The latest news is that from 2035 all new motorcycles produced will have to be electrically powered. That’s five years after the same rule will apply for cars. But will we really be ready for that? Will the industry be ready for it? And will the infrastructure be there to support it? I’m not so sure. And I bet I’m not the only one that thinks 2035 isn’t a realistic target for motorcycle electrification.
We’ve talked quite a lot about electric bikes and motorcycle electrification in general this week. And whilst some will be sick to the back teeth of it, unfortunately, it’s something we’re all going to have to get used to.
The news came out last week that, despite the government being desperate for us all to ride electric bikes, they’re dramatically cutting the financial incentives. You can read about that here.
Anyway, that’s another story, but it leads me to my first point. Electric bikes, just like electric cars, are still at the wrong end of the affordability spectrum. And neither shows much sign of change, where that’s concerned. The Harley-Davidson Live wire, for example, is £28,995. Motorcycle-wise, you could have almost any bike you wanted for that. Yes, you can buy electric motorbikes for less than that; the Zero range is a bit cheaper (£19,590 for the S/RS); and then there’s a plethora of ‘smaller capacity’ city bikes available for less than £10,000; but they’re more akin to scooters than real bikes. When you think of what you can get with the same money if you’re prepared to put some petrol in it, the electric bikes of the early 2020’s just don’t cut it.
New and improved
And whilst some say they’ll be more affordable in ten or fifteen years’ time, I’m not sure if we can count on it. Because when was the last time a motorcycle manufacturer brought out a new and improved bike that was less expensive than the last one? I can’t remember that ever happening. Battery and motor technology will, I’m sure, improve and become more readily available, but will the manufacturers really pass that saving onto the end user? I like to think they will, but I don’t know.
Whether they pass the saving on or not though, battery and motor tech really does need to improve. Because electric bikes just aren’t good enough yet. They’re heavy, not particularly fast, don’t go far enough and take too long to charge. And that’s the good ones. Really, they need improving in every way. And I’m sure they will be improved in every way over the next fifteen years.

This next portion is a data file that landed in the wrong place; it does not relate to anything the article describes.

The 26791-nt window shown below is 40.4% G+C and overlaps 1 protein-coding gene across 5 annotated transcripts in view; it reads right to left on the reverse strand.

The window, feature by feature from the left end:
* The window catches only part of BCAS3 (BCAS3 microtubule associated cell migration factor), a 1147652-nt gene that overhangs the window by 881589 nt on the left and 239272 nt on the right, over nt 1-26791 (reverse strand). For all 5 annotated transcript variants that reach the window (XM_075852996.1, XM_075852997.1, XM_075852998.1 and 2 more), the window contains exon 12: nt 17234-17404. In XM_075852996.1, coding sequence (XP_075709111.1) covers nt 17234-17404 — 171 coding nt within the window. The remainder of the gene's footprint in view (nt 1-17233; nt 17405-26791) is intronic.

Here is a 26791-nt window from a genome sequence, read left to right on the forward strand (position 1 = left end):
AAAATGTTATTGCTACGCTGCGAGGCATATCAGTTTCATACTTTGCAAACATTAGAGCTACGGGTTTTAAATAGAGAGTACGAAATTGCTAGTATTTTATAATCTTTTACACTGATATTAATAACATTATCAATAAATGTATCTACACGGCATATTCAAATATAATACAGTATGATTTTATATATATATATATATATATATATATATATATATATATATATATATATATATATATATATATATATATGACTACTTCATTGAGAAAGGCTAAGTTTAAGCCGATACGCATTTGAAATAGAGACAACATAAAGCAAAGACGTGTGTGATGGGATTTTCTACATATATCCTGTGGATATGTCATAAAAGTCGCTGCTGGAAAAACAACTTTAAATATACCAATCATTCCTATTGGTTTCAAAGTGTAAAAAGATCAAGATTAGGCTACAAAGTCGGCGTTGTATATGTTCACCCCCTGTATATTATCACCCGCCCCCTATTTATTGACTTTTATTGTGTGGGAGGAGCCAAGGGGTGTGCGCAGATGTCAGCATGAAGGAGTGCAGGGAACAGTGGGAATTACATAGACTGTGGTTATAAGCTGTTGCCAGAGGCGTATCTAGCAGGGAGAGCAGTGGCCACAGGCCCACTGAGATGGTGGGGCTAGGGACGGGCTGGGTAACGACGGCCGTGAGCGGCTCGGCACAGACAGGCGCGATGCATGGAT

The fact that they’re a bit heavy and slow isn’t even that much of a problem. Loads of bikes are heavy and slow. The issue is, they are just so impractical, unless you have a very specific way of riding. All you can really do with them is 100 or so miles at a time. You can’t go touring. You can only really use one to commute if you live within a certain distance from the office, or you can plug it in whilst you’re at work.
Some models boast over 200 miles worth of range, but that’s a load of rubbish if you intend to actually open the throttle and enjoy the thing. Maybe in town, but who’s going to spend the thick end of £30k on a bike just to ride round town?
No, if the motorcycle world is to achieve full electrification by 2035, we’ve got a long way to go. There needs to be a massive improvement in the efficiency of the motors, battery capacities and charging capabilities.
I want the electric bike thing to work. I’d love it if electric bikes were genuinely a viable option for people, as electric cars are starting to be. And by that I mean having a comparable price, performance and practicality, compared with ‘normal’ bikes. It’d mean more variety in the motorcycle market and I don’t see a downside to that. And if the technology was there to make an electric motorcycle as good as a conventional one, we wouldn’t need a deadline for total electrification; because if electric bikes were better, people would buy them without having their arms forced.
I think it’s going to take a lot longer than fifteen years for there to be any real parity between electric and internal combustion engined bikes, though. So let’s enjoy the next decade and a half. Let’s make as much noise, burn as much petrol, and have as much fun as we possibly can. Before Greta and all her tree-hugging pals put a stop to it all.